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NGX-4010, a Capsaicin 8% Dermal Patch, for the Treatment of Painful HIV-associated Distal Sensory Polyneuropathy: Results of a 52-Week Open-Label Study

Simpson, David M. MD, FAAN*; Brown, Stephen MD; Tobias, Jeffrey K. MD; Vanhove, Geertrui F. MD, PhD; for the NGX-4010 C107 Study Group

doi: 10.1097/AJP.0b013e318287a32f
Original Articles

Objectives: To evaluate the efficacy, safety, and tolerability of repeated NGX-4010 treatments in the open-label extension phase of a 52-week study in patients with neuropathic pain due to HIV-associated distal sensory polyneuropathy (HIV-DSP).

Methods: Patients completing the 12-week, randomized, double-blind phase of the study could enter a 40-week, open-label phase, and receive up to 3, 60-minute NGX-4010 treatments. Patients recorded their “average pain for the past 24 hours” daily using the Numeric Pain Rating Scale (NPRS). Efficacy assessment included the percentage NPRS score reduction from baseline to weeks 2 to 12 after the final treatment, and Patient Global Impression of Change (PGIC) and Clinician Global Impression of Change (CGIC) questionnaires at study termination.

Results: Of 307 patients randomized, 272 entered the open-label phase; 81, 90, 55, and 46 received 0, 1, 2, and 3 retreatments, respectively. The mean percentage decrease in NPRS score from baseline to weeks 2 to 12 after the final treatment was similar in patients receiving single or multiple NGX-4010 treatments (−25.8%, −27.1%, −24.6%, and −22.7% for 1, 2, 3, and 4 NGX-4010 treatments, respectively). PGIC and CGIC results demonstrated a benefit of NGX-4010 treatment through to the end of the study regardless of the number of treatments received. Transient local application site reactions were the most frequently reported adverse events, and were mainly mild to moderate, nonserious, and did not increase with repeated treatment.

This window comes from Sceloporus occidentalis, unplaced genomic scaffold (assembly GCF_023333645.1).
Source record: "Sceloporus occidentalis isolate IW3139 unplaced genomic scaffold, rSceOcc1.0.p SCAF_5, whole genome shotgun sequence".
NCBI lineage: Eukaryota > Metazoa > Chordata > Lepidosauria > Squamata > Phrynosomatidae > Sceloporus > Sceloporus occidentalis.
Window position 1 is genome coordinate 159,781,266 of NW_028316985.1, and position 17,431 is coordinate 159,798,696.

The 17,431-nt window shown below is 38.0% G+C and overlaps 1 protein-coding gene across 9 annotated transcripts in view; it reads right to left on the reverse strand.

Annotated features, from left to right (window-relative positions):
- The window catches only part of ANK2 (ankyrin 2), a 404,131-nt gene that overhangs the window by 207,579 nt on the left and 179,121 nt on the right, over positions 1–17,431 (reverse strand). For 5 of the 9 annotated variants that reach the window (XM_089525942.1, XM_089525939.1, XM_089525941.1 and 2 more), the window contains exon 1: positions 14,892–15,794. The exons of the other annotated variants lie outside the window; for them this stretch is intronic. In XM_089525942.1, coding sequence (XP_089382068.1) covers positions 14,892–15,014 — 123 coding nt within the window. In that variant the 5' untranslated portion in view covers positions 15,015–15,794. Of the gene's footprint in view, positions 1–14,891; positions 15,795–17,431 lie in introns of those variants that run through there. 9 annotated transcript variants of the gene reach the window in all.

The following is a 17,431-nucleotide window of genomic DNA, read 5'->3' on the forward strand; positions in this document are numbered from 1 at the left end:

Discussion: Repeated NGX-4010 treatments were generally well tolerated and resulted in consistent reductions in HIV-DSP-associated pain and improvement in patient-reported outcomes.

*Clinical Neurophysiology Laboratories and Neuro-AIDS Program, Department of Neurology, The Mount Sinai Medical Center, New York, NY

AIDS Research Alliance, Los Angeles, CA

NeurogesX Inc., San Mateo, CA

NGX-4010 C107 Study Group: Martin Mollen, Arizona Clinical Research; James Sampson, The Research and Education Group; Suzanne Gazda, Integra Clinical Research, LLC; David Brand, North Dallas Center for AIDS & Clinical Research; Barry Cutler, Neurology Clinical Research Inc.; David Clifford, Washington University School of Medicine; Amy Colson, Community Research Initiative of New England; Ronald Ellis, University of California, San Diego; George Drusano, Albany Medical Center; Victor Valcour, HACRP-University of Hawaii; Claire Borkert, East Bay AIDS Center; Grace McComsey, Case Western Reserve; Russell Bartt, Cook County Hospital; Edwin De Jesus, Orlando Immunology Center; Ann Morris, Community Research Initiative of New England; Robert Myers, Body Positive; Corklin Steinhart, Steinhart Medical Associates; Yuen So, Stanford University Medical Center; Joe Berger, University of Kentucky; Colin Hall, University of North Carolina at Chapel Hill; Justin McArthur, Johns Hopkins University; Michael Rubin, New York Presbyterian Hospital; Alex Tselis, Wayne State University; Jose Castro, University of Miami School of Medicine; Dean Rider, Rider Research Group; Cynthia Brinson, Central Texas Clinical Research; Harold Martin, Park Nicollet Clinic; Gerald Pierone, Treasure Coast Infectious Disease Consultants; Leslie Diaz, Infectious Disease of the Palm Beaches Associates.

This study is registered at www.clinicaltrials.gov as number NCT00064623.

D.M.S. has received consultancy fees and/or honorarium or speaker fees from NeurogesX, Astellas Pharma Europe Ltd., Eli Lilly, and Pfizer. D.M.S.’s institute has received grants from NeurogesX, AstraZeneca, and Pfizer. S.B.’s institute, AIDS Research Alliance, received grants to conduct the research. J.K.T. and G.F.V. are former employees of NeurogesX and still own stock in NeurogesX. J.K.T. and G.F.V. are no longer employees of NeurogesX, they are now both employees of Jazz Pharmaceuticals, Palo Alto, CA. Study supported by NeurogesX Inc. Editorial assistance was provided by Adelphi Communications, supported by Astellas Pharma Europe Ltd, Chertsey, Surrey, UK. Editorial assistance included assistance with drafting the manuscript, copy editing, liaising with authors to gain comments and approvals, redrawing of figures and support with submission.

D.M.S and S.B conducted the study, analyzed and interpreted the data, and prepared and edited the manuscript. J.K.T and G.F.V designed the study, analyzed and interpreted the data, and prepared and edited the manuscript. All authors read and approved the final manuscript.

Reprints: David M. Simpson, MD, FAAN, Clinical Neurophysiology Laboratories and Neuro-AIDS Program, Department of Neurology, The Mount Sinai Medical Center, Box 1052, New York, NY 10029 (e-mail: david.simpson@mssm.edu).

Received October 5, 2011

Accepted January 12, 2013

© 2014 by Lippincott Williams & Wilkins